01 December 2016

A Discussion With. Darker Than Wax about Electronic Movement, Similarobjects, and DTW x Casio G Shock

From left to right: Kaye, Marco, RAH, William J, Dean (a.k.a. Funk Bast*rd)

There have been many countless moments that music has saved my life. Endless traffic woes turn into glorious musical-induced sessions. And long queues become opportunities to whip out the earphones and go on an eargasmic trip. For a moment, worries are forgotten and troubles come into oblivion. Add to that the fact that there are a surfeit of genres and sub-genres to choose from. There's surely one guaranteed to fit every mood and every personality.

In recent years, the rise of EDM has seen an unstoppable surge. It's been a constant from dance floors to raves, to topping music charts worldwide. It comes as no surprise then that more and more independent labels are making their debuts left and right. One such label that has achieved a promising fruition is Darker Than Wax. The collective based in Singapore has gained a notable following. Founded by top-tier international DJs Dean (a.k.a. Funk Bast*rd) and Kaye, the collective advocates diversity in music and grows from strength to strength through the curation of on-the-rise electronic artists in the global stage. Theirs is timely a statement on musical depth, that racial/genetic/cultural make-up is irrelevant, only the soul is.

We catch up with the dynamic duo and talk about their humble beginnings, their long-standing partnership with our very own Similarobjects, their thoughts on the electronic music movement, and their current collaboration with Casio G Shock.

What was going through your head when you guys came up with Darker than Wax?

Kaye: The story I tell most people is that it was partly born out of frustration, that even though our music was well received by the international community, things never quite corked out in terms of record deals. So one day we thought, hell, just do it ourselves! On a deeper level though, it’s also a reference to vinyls, popularly known as wax. And a lot of obscure music can be found on wax. And for example, when you dive deeper into the sea, it gets darker. So it’s also a statement about digging, going deeper, learning more.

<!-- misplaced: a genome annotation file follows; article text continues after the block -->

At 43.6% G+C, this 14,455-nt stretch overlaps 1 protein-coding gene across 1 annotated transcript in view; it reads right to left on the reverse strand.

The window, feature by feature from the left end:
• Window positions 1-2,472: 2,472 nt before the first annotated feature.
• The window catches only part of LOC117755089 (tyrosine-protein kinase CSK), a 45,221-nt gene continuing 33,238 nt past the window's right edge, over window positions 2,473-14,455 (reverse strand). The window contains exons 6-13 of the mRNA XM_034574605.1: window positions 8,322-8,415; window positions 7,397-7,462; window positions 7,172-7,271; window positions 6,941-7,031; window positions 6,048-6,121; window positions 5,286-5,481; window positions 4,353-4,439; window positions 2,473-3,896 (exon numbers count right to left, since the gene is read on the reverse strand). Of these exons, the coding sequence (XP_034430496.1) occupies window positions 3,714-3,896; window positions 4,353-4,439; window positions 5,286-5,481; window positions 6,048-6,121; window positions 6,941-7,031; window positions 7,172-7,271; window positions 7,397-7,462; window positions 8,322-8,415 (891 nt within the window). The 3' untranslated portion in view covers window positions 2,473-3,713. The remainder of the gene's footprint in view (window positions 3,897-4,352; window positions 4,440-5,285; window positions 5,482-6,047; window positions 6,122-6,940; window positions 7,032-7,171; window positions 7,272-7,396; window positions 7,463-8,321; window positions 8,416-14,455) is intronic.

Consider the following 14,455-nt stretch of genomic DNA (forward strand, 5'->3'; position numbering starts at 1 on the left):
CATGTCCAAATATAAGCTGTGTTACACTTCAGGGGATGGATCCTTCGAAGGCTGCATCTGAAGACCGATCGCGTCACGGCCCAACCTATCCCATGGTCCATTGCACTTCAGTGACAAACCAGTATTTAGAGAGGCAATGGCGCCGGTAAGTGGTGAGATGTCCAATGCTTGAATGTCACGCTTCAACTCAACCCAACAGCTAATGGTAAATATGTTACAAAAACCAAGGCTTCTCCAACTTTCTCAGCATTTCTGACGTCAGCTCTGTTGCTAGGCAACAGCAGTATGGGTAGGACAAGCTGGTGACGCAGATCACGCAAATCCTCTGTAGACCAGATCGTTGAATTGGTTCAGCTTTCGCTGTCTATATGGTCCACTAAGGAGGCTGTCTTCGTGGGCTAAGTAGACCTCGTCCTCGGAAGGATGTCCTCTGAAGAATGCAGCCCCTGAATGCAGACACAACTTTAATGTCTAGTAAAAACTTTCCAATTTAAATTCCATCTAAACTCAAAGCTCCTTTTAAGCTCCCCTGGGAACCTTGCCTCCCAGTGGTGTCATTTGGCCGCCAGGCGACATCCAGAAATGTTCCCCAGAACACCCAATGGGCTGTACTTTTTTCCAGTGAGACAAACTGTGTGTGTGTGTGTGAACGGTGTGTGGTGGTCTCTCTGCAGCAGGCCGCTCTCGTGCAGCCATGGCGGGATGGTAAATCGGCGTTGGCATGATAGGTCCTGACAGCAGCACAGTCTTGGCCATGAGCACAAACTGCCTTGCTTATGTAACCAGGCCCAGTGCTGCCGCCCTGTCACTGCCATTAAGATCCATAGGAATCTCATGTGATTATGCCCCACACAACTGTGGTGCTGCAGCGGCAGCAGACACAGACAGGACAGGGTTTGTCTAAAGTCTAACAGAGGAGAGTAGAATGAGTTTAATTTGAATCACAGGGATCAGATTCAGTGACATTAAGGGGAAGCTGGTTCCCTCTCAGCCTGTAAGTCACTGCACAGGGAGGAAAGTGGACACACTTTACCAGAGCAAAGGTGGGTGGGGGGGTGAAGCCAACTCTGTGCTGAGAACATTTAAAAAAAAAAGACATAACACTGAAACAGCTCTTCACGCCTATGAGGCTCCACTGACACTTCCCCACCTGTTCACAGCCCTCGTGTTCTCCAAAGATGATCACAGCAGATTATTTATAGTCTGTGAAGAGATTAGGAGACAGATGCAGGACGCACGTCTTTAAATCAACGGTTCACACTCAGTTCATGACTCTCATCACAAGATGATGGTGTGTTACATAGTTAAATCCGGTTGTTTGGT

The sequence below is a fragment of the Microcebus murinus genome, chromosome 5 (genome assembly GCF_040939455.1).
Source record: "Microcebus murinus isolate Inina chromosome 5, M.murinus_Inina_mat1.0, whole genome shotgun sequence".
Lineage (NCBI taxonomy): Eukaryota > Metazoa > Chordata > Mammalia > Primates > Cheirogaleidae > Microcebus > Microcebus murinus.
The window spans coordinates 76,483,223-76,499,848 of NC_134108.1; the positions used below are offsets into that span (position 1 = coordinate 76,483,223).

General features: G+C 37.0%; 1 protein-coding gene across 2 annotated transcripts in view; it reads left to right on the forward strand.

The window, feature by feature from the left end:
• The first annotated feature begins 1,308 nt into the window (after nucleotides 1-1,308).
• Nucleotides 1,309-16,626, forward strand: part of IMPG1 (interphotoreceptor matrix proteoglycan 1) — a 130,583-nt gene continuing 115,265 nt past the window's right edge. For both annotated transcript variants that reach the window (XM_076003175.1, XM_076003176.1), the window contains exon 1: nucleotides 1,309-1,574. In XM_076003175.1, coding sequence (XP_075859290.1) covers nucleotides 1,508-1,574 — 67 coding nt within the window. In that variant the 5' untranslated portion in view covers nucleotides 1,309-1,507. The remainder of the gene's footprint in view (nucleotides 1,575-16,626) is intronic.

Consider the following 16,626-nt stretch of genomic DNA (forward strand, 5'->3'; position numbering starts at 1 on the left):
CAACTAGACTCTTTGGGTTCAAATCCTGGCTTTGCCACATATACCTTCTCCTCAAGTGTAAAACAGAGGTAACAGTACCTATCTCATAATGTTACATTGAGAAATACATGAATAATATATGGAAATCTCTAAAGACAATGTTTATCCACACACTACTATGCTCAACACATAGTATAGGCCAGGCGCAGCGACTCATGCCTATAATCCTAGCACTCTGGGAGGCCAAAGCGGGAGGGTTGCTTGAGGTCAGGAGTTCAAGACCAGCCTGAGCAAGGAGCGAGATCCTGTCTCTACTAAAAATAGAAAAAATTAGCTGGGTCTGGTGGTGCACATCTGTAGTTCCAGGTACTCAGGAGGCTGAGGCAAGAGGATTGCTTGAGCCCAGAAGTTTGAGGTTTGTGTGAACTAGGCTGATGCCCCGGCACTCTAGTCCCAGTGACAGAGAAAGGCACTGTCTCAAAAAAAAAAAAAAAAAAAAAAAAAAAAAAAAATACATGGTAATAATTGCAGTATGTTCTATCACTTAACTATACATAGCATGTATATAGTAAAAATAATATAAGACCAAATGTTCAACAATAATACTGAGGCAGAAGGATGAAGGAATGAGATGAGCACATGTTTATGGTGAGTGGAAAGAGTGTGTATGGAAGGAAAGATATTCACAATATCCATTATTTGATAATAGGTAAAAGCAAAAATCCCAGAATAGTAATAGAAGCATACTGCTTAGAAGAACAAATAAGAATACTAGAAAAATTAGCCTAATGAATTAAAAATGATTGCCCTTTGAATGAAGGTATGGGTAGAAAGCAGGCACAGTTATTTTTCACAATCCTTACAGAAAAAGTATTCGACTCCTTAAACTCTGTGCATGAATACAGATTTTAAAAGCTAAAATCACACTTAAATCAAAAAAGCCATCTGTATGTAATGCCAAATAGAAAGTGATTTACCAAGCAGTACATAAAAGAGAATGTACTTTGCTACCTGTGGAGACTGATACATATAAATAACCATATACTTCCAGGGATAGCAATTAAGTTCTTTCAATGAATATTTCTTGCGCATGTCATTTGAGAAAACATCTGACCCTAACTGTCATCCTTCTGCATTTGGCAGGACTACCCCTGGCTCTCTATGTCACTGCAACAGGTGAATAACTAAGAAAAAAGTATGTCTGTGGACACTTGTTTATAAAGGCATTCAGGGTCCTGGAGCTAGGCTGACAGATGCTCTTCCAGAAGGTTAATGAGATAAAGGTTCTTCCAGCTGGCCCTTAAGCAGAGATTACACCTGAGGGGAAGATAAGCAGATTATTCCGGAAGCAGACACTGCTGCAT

When taking musicians under your wing for your label, how do you choose and filter through talented on-the-rise artists all over the world?

Kaye: It’s quite simple really – it just has to resonate with us on some level. We’re not about trend spotting only. If something speaks to us in a visceral way, we’re more than ears.

Can you walk us through how you came across Similarobjects?

Kaye: I think I’ll leave that to Dean to tell the story! He is after all the main Artists & Repertoire guy in DTW.

Dean: Actually, I chanced upon one of Jorge's peers, Obivon, during one of my late night A&R sessions on Soundcloud and was drawn to the raw slippery beat-textures on his handle. Naturally, I dug deeper, and it led me to Jorge's handle and once I was there, the rest was history.

What was it about his sound that made you want him be part of your collective?

Dean: I think it was first and foremost his unique and versatile approach to the art of beat-making. He was dabbling in classic boom-bap, but also playing with elements of jazz, abstract beats, and footwork! Maybe it's also his philosophy background that makes it even more of an attractive idea that he would fit into our roster.